>So many people are trying to "fix" various aspects of their lives--from their finances to their children, careers, marriages, co-workers and even their parents. Trying to fix whatever we perceive to be wrong, can be a sure-fire recipe for stress.
Along with this "I have to fix it myself" mentality comes a plethora of physical and emotional troubles, including anxiety, full-blown panic attacks, depression, obsessive-compulsive disorders, insomnia, tense muscles and more. Considering that more than 80 percent of all doctor visits are due to stress-related illness, I think we need to examine our lives and ourselves.
I was forced to do this when stress took a serious toll on my health. Panic attacks, hormonal imbalance, chronic fatigue syndrome and more sidelined me to the point of almost giving up. I had worn myself out trying to be a human fix-o-matic.
For the first time in my life, I had to face the reality that I alone could not fix or control anything. But I discovered that someone else could.
During my low period, I delved deeply into the Word of God. I had an incredible revelation: Not only is God in control of our lives, but He carried us even when we were in our mothers' wombs. As little infants, we relaxed because He was in control.
When I realized that someone was in control who could fix my life with much more expertise than I had and who always has my best interests at heart, I was able to let go, step back and live my life from a changed perspective. I now am able to honor the people in my life for who they are and not try to make them into who I think they should be.
To help curb your desire to control you must first understand why you behave this way.
Many times we become controllers when we experience situations in our lives that leave us feeling hurt, vulnerable or rejected.
A childhood that was filled with a lack of praise and approval, the divorce of parents, death, an unstable upbringing, the responsibility of raising other siblings, a strict religious environment, or a family history of alcoholism and low self-esteem can be a contributing factor. Because of such a background, people develop controlling personality traits that include high expectations, extremely analytical or perfectionist tendencies, obsessive thinking and more.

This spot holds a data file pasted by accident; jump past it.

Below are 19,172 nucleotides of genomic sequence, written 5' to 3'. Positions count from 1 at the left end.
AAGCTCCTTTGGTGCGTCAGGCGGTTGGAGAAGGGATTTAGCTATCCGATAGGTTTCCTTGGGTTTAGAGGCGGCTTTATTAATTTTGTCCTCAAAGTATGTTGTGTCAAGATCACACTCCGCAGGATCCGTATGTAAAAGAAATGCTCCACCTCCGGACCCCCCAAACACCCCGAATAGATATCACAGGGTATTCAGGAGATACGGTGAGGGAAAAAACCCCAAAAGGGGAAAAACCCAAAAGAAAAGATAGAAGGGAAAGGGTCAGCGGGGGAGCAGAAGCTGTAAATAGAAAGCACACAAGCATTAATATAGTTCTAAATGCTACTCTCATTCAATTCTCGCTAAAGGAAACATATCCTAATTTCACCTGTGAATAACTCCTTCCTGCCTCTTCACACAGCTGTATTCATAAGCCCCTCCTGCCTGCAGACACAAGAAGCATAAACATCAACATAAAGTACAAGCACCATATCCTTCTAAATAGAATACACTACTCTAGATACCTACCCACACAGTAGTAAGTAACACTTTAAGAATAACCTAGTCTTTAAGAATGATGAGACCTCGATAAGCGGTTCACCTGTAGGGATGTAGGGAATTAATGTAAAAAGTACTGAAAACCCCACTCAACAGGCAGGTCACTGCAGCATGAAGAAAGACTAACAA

The real root of the problem of control, however, is fear. Fear paralyzes your life and your health. Fear plays a part in many diseases we face in these times.
The good news is that your healing can begin with the realization of how great a part fear has played in turning you into a control freak. You must face your fear head-on.
Yes, it took years of hurt and trauma to bring you to this point, but you must deal if you are going to heal! God has not given us a spirit of fear (see 2 Tim. 1:7).
Here are some steps to take to turn your situation around:
Pray and ask God to forgive you for anything you may have done that has harmed another individual.
Forgive anyone who has harmed you.
Let God take past hurt from you. Take it to the altar and leave it there.
Consciously reject every fear that comes into your mind and tries to take you captive. Rebuke it and ask for the peace of God to surround you.
It's worth the effort. Just think of all the anxiety, depression, heartache and medical bills that will be avoided as you relax, knowing "God is in control."